Updated: Nov 21, 2019
JoJo’s Bizarre Adventure (JBA) is, without a doubt, my favorite story of all time. I love this show so much that I will actually be dividing this into two parts: this one describing some of the creation of JoJo’s Bizarre Adventure and the next one which will be all about the influences and reception of JBA. The show has incredible music and voice acting, the manga is beautiful, and the fandom is… Well the fandom is there. How this story came to be is quite fascinating.
JBA was written by the man, the myth, the legend Hirohiko Araki, who has a fun and bizarre story of his own. Araki was born in the Japanese city of Sendai in 1960, and had twin sisters. These twin sisters are important because they are who Araki attributes his start into reading and drawing manga to. He thought his sisters were so annoying that all he could do was lock himself in his room and read manga. At the time his favorite manga was Ai to Makoto by Ikki Kajiwara and Takumi Nagayasu.
He submitted his first manga in his first year of highschool, but was rejected. In the spirit of the JoJo creator he would soon be, he decided to go to the studio to learn why he was rejected and possibly appeal. They told him with some editing it had a chance to win the Tezuka Awards, but not in its current state. So he edited and re-entered Buso Poka, aka Poker Under Arms. His story got the runner up award, and even featured a character that bears a striking resemblance to Robert E.O. Speedwagon.
This was the beginning of magic. Fast forward to 1987, and he began publishing JoJo’s Bizarre Adventure. The manga was originally published in Weekly Shonen Jump, and began hitting store shelves on January 1, 1987. Today, which since 2003 the story has been published in Ultra Jump, there are over 100 million copies in print. This makes JoJo’s bizarre adventure one of the most popular mangas in print! When JoJo hit the 100 million mark in 2016, Araki had the following to say:
The serialization of Jojo began in 1987. It is a very happy thing that the series reaches the 100 million copies mark at the timing of its 30th anniversary. And I have nothing but gratitude for the people who have gotten this series and characters in their hands during this 30 years. But this is not a goal. We are preparing various plans for 2017, the 30th anniversary year. So I am hoping people will enjoy Jojo in the future as well.
However, Araki didn’t only make JoJo, he has also put his hand in some other manga projects as well (though some are also JoJo spinoffs):
Buso Poka (1980)
Outlaw Man (1982)
Virginia ni Yohroshiku (1982)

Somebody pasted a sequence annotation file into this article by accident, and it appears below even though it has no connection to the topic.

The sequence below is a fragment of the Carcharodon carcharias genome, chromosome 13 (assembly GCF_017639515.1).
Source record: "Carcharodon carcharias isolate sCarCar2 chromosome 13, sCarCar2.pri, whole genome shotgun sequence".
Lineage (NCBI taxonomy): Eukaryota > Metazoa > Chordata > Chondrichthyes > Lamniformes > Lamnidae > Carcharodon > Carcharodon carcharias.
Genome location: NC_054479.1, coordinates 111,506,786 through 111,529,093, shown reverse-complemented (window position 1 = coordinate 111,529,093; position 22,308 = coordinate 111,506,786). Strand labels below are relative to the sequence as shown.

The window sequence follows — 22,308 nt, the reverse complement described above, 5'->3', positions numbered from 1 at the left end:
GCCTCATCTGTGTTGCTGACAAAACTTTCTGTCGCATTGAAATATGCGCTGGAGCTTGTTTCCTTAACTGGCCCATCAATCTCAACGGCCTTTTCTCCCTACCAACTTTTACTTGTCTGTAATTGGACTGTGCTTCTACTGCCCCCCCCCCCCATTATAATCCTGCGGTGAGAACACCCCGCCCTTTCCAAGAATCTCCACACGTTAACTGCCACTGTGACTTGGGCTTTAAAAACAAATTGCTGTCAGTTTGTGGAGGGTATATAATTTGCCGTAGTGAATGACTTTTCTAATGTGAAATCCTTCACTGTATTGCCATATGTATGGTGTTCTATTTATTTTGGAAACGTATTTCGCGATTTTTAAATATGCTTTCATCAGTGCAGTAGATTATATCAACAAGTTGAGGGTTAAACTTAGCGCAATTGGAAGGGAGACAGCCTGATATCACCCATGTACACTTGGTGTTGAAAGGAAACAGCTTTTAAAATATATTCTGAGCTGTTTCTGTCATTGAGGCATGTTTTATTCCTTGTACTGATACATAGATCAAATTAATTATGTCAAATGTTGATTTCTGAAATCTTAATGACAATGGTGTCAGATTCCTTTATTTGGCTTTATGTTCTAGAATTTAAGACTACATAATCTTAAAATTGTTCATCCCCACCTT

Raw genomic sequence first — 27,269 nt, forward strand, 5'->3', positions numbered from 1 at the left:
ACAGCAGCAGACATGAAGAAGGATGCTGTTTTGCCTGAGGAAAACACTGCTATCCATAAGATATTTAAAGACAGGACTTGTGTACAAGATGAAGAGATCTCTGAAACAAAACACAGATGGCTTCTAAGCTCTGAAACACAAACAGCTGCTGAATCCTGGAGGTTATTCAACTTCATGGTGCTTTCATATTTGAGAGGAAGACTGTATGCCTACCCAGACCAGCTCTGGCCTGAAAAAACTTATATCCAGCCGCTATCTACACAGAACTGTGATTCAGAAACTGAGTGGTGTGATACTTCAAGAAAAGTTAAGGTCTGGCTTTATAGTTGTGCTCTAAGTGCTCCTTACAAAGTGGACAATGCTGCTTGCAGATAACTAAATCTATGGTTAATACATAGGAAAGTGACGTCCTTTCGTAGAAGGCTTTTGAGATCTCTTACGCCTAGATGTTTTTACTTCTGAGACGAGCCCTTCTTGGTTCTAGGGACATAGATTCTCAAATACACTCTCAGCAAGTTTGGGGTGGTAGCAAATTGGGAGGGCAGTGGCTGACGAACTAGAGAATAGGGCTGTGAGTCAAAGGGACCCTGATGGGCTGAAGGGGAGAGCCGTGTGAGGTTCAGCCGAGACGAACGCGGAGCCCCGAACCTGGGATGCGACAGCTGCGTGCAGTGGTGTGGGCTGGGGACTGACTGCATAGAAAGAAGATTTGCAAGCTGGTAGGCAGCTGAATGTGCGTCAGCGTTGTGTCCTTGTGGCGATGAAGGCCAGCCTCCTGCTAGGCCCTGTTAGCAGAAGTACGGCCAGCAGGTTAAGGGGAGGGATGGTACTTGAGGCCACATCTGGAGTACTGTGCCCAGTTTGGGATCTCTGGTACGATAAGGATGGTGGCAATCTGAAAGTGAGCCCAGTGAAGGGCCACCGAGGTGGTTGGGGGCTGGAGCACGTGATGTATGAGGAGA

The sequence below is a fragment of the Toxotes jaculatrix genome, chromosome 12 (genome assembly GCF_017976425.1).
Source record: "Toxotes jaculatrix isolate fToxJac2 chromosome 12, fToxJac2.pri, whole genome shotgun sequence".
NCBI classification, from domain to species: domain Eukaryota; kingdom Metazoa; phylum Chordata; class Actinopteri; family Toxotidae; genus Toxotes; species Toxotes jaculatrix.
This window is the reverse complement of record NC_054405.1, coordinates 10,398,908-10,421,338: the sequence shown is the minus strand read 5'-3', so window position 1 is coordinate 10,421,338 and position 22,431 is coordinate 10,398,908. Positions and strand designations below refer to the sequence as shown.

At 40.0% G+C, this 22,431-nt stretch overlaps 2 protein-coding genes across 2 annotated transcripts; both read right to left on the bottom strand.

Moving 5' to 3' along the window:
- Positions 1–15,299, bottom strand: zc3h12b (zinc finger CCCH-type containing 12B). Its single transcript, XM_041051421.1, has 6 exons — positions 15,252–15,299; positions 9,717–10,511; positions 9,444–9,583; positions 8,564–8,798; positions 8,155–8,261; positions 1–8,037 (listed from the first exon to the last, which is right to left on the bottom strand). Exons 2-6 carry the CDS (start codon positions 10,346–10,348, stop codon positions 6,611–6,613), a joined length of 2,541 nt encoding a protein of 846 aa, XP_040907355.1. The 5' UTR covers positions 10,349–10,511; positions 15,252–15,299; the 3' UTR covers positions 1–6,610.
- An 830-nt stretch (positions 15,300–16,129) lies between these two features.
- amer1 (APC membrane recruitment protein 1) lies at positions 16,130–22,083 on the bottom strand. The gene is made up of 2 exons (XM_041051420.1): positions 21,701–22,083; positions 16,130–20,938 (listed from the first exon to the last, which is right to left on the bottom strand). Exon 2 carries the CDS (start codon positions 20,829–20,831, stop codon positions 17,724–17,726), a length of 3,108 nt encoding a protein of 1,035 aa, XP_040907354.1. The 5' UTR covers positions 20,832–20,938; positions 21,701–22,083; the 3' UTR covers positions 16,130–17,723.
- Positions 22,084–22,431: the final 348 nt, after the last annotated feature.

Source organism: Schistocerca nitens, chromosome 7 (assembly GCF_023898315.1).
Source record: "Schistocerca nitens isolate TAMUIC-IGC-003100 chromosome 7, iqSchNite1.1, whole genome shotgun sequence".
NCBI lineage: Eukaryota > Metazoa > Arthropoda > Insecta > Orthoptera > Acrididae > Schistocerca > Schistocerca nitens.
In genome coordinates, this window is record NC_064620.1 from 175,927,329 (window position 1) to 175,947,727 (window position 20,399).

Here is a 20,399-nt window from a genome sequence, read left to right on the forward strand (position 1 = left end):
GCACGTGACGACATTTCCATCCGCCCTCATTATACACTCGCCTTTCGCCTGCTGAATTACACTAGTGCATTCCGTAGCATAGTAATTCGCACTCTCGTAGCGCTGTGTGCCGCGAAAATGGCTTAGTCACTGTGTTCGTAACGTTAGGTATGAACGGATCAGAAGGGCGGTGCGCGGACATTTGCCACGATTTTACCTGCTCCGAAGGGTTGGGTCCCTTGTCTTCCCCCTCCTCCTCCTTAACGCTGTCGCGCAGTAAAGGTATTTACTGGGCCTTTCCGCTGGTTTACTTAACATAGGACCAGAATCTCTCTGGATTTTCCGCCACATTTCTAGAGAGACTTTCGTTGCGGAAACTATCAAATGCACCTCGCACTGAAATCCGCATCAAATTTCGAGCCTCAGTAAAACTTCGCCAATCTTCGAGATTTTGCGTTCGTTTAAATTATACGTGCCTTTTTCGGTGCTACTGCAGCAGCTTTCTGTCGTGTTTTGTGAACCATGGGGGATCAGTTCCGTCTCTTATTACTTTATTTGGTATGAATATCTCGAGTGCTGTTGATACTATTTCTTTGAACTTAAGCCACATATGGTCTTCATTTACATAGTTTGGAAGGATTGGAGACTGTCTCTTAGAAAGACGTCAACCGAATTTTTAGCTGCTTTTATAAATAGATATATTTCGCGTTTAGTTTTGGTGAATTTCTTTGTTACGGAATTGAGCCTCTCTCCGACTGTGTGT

Gorgeous Irene (1985-1986)
Dead Man’s Questions (1999)
Rohan au Louvre (2010)
But what about the anime? For a lot of westerners, David Production’s beautifully done anime is what introduced us to the joy that is Hirohiko Araki. Though, David Productionswas not the first to attempt turning this manga into an anime, though it certainly is the first one to be extremely popular.
Before DP’s 2012 premiere of Phantom Blood, Studio A.P.P.P. (Another Push Pin Planning) took a stab at it in 1993. Took another stab at it in 2000. And yet another stab in 2007. All of which were OVAs, or original video animations, which means they were home release films. However, in their first stab in 1993, A.P.P.P decided to start the story halfway through Part 3, and the OVA gave essentially no information about what happened previously in the story, thus making it really only appeal to people that had read the manga already. In 2007, A.P.P.P. decided that they should probably tell the beginning of the story so they published their version of Phantom Blood, which didn’t even have fan-favorite character Robert E.O. Speedwagon in it.
We don’t generally like to talk about these dark times in JoJo.
But, alas, hope was restored on October 5, 2012 when David Production began releasing their version of Phantom Blood, though the show did not begin airing on western networks until 2016. Since this release, Phantom Blood, Battle Tendency, Stardust Crusaders, Diamond is Unbreakable, and Golden Wind have all gotten made into anime. In total, there is currently around 59 hours and 6 minutes of JoJo content, which doesn’t include the movies made to recap the first season. That is a lot of JoJo!
In my next JoJo post, I will look deeper into how this show was received, what has influenced JoJo’s Bizarre Adventure, and what JBA has influenced itself.